Insecure leaders — generous leaders?

Studies show.

Two words that ought to send your critical-thinking apparatus into overdrive.

Trapeze artist flying through the airIn this case, according to a report from Forbes writer Adi Gaskell, studies show that insecure leaders — those who say they experience impostor syndrome — are less selfish and more generous than other leaders. (Impostor syndrome is the feeling that you’re unqualified for the work you’re doing.)

Aware of their own shortcomings, the studies suggest, these leaders will forgive similar shortcomings in the people they lead. They even tend to delegate more work to employees who feel unworthy than to those who are confident and self-assured.

Gaskell writes, “The research found that when leaders suffer from impostor syndrome, they are more likely to be generous to others as they try and alleviate any perceived unfairness in their ascent to power.”

My own experience

That’s totally opposite to what I’ve experienced in my own career.

Of the leaders I’ve worked for (and with), it’s the insecure ones who act defensively and who are least likely to be generous. To a greater or lesser degree, they’re busy protecting their authority — which they often feel they gained unjustly — and trying to hide their deficiencies.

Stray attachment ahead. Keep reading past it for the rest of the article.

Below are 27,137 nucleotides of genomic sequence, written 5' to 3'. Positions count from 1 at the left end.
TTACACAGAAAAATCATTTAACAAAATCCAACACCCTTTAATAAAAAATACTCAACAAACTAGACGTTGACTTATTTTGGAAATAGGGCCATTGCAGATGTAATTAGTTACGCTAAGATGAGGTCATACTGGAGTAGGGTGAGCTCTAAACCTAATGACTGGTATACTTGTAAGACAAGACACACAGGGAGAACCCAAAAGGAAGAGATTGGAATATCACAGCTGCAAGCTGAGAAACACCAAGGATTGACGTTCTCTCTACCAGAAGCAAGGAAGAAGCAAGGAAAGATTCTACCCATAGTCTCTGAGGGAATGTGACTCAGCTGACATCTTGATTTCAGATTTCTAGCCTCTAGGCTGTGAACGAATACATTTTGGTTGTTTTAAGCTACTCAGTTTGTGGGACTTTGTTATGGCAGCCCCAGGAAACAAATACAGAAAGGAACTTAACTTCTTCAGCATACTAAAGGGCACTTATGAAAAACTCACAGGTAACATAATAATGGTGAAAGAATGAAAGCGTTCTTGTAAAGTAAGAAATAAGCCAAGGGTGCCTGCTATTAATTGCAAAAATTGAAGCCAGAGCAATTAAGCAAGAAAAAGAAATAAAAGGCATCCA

Leaders who are confident and self-assured, I’ve found, are much more generous: less apt to insist that everything be done their way, more willing to help when needed, more likely to deflect praise.

Confidence opens the door to true humility (not self-doubt) and servant leadership.

I’d much rather have a leader who’s confident than one who’s insecure. And so would you, I’ll bet.

Yet studies show the opposite to be true. So what’s going on? Here are some suggestions.

Impostor syndrome isn’t the same thing as inadequacy